Arkansas to Drop Almost 4,400 From Medicaid Over Trump’s Work Requirement
(Bloomberg) -- An Arkansas policy backed by the Trump administration that requires people to have a job or lose Medicaid coverage will drop 4,353 people from the health program.
The Trump administration in January allowed states to propose so-called work requirements in Medicaid, the state-federal health-care program that covers more than 73 million low-income Americans. It’s the first time the federal government has allowed a work requirement in the program since it was created in 1965, and part of a broader effort by the administration to put new conditions on people who use government assistance programs.
Asa Hutchinson, Arkansas’s Republican governor, said that many people had met the requirements, and the state is only dropping those that didn’t.
“That number is higher than we would prefer,” Hutchinson said during a news conference Wednesday. “We would like to see everyone in full compliance.”
People subject to the rules have to report 80 hours a month of work or other activity such as job training, education, or volunteering. If they’re out of compliance for three months out of the year, their coverage is revoked for the rest of the year. The change will save the state about $30 million, Hutchinson estimated.
The policy puts Arkansas at the center of a fierce legal and political fight over Medicaid, which has long been a fall-back health-care option for the poor. Under the Affordable Care Act, Medicaid was expanded to cover uninsured Americans through a mix of public and private insurance.
The terminations come as the Census bureau on Wednesday reported that annual gains in health insurance coverage stalled in the first year of the Trump administration. The uninsured rate in the U.S. remained at 8.8 percent in 2017, even as employers, the main source of coverage for Americans, added more than 2 million jobs last year.
Health and Human Services Secretary Alex Azar, whose agency approved the work requirements and is defending them in court, said his goal is to expand insurance coverage overall.
“We want people to have access to affordable insurance,” he said in an interview with at Bloomberg’s headquarters in New York Wednesday. “The Affordable Care Act has not only failed to deliver on the promise that was made there, but actually made insurance less affordable, less accessible, less choice for individuals.”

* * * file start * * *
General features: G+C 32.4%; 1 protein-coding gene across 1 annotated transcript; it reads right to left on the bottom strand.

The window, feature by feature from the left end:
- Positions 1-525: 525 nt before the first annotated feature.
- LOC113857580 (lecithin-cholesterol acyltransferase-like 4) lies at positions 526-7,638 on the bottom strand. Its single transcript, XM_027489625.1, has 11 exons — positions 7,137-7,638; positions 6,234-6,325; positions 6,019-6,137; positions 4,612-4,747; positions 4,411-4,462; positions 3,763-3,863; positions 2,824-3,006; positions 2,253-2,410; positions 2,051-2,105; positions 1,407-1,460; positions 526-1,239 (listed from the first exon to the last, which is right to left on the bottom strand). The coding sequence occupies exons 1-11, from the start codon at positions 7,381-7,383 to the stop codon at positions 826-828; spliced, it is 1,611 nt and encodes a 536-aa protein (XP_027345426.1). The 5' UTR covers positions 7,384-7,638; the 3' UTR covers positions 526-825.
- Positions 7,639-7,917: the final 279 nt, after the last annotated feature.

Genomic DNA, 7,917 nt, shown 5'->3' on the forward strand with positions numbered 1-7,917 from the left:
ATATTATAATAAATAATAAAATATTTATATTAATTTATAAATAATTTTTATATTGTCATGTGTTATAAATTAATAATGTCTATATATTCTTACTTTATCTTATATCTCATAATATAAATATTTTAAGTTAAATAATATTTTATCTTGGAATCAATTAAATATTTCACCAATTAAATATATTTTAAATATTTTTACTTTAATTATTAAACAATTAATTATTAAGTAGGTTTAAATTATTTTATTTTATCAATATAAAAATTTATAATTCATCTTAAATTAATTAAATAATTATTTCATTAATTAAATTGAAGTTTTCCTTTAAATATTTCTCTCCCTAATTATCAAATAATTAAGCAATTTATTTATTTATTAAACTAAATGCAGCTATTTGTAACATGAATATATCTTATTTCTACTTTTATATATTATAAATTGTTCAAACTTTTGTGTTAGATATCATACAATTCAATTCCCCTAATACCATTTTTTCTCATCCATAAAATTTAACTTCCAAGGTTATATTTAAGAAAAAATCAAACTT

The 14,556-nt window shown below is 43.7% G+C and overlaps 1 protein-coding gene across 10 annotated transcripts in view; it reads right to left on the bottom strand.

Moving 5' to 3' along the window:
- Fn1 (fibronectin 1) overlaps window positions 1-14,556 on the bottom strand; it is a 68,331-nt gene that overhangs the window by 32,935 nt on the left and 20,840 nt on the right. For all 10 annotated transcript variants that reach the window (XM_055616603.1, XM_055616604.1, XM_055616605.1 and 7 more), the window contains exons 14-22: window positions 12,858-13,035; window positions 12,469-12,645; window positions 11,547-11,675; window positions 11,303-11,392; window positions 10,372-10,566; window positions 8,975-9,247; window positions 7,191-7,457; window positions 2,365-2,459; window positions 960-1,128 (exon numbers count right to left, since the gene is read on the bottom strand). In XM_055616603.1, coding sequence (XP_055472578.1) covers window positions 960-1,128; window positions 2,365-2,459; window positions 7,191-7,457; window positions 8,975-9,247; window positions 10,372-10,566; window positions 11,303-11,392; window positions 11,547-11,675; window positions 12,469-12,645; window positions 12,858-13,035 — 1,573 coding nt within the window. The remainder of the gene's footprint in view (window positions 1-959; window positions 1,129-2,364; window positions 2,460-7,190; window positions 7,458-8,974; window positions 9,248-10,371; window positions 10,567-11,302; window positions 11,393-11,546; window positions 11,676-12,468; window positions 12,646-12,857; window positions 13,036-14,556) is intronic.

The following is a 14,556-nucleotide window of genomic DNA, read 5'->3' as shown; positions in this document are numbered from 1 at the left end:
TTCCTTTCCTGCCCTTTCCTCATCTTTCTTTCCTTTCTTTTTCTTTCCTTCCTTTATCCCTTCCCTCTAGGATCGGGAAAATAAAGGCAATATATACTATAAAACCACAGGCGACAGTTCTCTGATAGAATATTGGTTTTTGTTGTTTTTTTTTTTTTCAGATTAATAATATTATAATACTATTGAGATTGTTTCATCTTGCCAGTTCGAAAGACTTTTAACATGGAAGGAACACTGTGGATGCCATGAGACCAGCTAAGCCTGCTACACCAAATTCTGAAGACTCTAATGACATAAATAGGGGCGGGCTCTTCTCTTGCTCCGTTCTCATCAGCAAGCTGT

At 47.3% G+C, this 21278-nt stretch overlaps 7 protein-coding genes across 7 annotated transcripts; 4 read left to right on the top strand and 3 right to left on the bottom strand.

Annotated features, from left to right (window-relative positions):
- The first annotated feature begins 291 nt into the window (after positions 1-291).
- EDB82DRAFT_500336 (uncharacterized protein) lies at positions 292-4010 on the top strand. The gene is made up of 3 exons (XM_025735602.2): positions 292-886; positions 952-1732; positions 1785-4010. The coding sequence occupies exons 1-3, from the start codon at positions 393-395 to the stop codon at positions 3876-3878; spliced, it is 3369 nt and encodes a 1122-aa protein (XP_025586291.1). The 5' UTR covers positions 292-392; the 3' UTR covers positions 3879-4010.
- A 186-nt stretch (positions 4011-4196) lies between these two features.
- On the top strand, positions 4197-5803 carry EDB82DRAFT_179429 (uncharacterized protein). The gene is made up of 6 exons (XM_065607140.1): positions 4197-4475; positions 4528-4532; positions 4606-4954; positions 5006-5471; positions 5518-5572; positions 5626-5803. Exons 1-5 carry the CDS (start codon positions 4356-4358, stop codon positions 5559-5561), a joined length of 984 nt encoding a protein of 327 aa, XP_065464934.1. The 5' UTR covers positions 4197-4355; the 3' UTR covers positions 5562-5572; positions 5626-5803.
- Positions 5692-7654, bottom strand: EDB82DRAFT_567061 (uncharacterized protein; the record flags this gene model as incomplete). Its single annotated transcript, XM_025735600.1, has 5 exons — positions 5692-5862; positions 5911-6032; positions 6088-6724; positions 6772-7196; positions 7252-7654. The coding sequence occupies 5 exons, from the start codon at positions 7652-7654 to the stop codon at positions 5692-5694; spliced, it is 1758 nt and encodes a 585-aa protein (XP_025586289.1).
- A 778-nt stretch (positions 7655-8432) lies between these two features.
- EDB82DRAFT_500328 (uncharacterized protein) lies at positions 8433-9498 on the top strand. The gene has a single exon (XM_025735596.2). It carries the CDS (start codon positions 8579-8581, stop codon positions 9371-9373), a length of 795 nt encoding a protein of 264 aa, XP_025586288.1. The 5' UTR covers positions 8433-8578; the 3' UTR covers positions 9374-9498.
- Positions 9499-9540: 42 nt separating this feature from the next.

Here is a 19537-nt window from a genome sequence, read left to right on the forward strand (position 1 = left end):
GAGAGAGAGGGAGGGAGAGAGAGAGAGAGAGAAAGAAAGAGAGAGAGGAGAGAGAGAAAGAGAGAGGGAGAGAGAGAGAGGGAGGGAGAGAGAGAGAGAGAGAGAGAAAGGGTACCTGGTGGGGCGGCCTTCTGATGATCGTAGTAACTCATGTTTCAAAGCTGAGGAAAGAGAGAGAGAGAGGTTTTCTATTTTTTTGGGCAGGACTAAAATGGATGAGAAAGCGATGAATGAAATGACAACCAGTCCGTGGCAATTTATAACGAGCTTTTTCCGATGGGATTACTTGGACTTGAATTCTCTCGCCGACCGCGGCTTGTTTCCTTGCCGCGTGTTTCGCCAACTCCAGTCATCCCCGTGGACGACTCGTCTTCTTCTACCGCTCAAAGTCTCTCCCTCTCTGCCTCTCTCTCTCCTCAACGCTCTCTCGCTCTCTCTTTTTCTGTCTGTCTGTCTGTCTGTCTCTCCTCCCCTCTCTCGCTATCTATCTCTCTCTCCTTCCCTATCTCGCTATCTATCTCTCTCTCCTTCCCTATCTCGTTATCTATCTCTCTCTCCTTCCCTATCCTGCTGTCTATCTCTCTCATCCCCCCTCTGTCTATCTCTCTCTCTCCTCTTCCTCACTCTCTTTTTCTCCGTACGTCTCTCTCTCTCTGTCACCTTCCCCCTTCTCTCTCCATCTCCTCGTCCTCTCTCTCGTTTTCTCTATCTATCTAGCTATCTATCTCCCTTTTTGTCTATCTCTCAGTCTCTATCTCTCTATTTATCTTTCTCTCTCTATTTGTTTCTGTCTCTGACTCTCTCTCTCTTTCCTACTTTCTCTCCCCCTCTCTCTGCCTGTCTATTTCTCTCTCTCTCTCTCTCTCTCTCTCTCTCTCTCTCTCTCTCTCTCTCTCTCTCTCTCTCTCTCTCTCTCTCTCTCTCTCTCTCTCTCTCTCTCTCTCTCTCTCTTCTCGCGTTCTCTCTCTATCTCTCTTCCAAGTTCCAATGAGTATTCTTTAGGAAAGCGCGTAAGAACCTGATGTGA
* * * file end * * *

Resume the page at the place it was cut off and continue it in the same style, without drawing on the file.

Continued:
A coalition of legal groups has challenged the Arkansas work requirements in federal court in Washington, D.C. An earlier lawsuit in the same court temporarily blocked work requirements in Kentucky’s Medicaid program that were set to take effect this summer.
States need permission from Washington to impose work requirements. In addition to Arkansas, Indiana, New Hampshire and Kentucky have won approval for them. At least nine other states are considering adding the rules. Proposed work requirements in 10 states could affect 1.7 million beneficiaries, PricewaterhouseCoopers Health Research Institute estimated in April.
The Affordable Care Act allowed states to expand coverage to childless adults above the poverty line, including people with incomes of up to about $16,000 a year for an individual or $34,000 a year for a family of four in 2018. In Arkansas, one of 33 states and the District of Columbia that expanded the program, Medicaid covers about 30 percent of the population.
Like other states enforcing work requirements, Arkansas is aiming the rules at the group that got coverage under the Affordable Care Act, while the elderly, disabled and children are exempt.
Work requirements already exist in federal food and cash welfare programs, and the Trump administration intends to expand them. An April 10 executive order called to reform welfare systems by “introducing new work requirements when legally permissible,” to encourage self-sufficiency.
The Trump administration and state officials who favor the policy argue that it will draw idle people into the labor force, give them a path off of Medicaid and onto job-provided insurance, and improve people’s health through the social benefits of work.
Critics call that rationale a smokescreen for shrinking a safety-net program that Republicans have long opposed.
“Proponents of work requirements have it backwards,” said Joan Alker, executive director of the Center for Children and Families at Georgetown University. “Providing people with health coverage is more likely to support them in their efforts to work, and taking coverage away will undermine that goal.”
“What’s happening in Arkansas is confirming my worst fear, which is that this is really just designed to kick people off of coverage,” Alker said.
Practical barriers to meeting the new state rules endanger some Arkansans’ coverage, said Kevin De Liban, an attorney with Legal Aid of Arkansas who is involved in the challenge to the work requirement. People must report work hours online in a state with one of the worst rates of internet connectivity in the country.
The reporting system is also offline every night for 10 hours while it “runs batches, system updates, etc.,” Amy Webb, a spokeswoman for the Arkansas Department of Human Services, said in an email.
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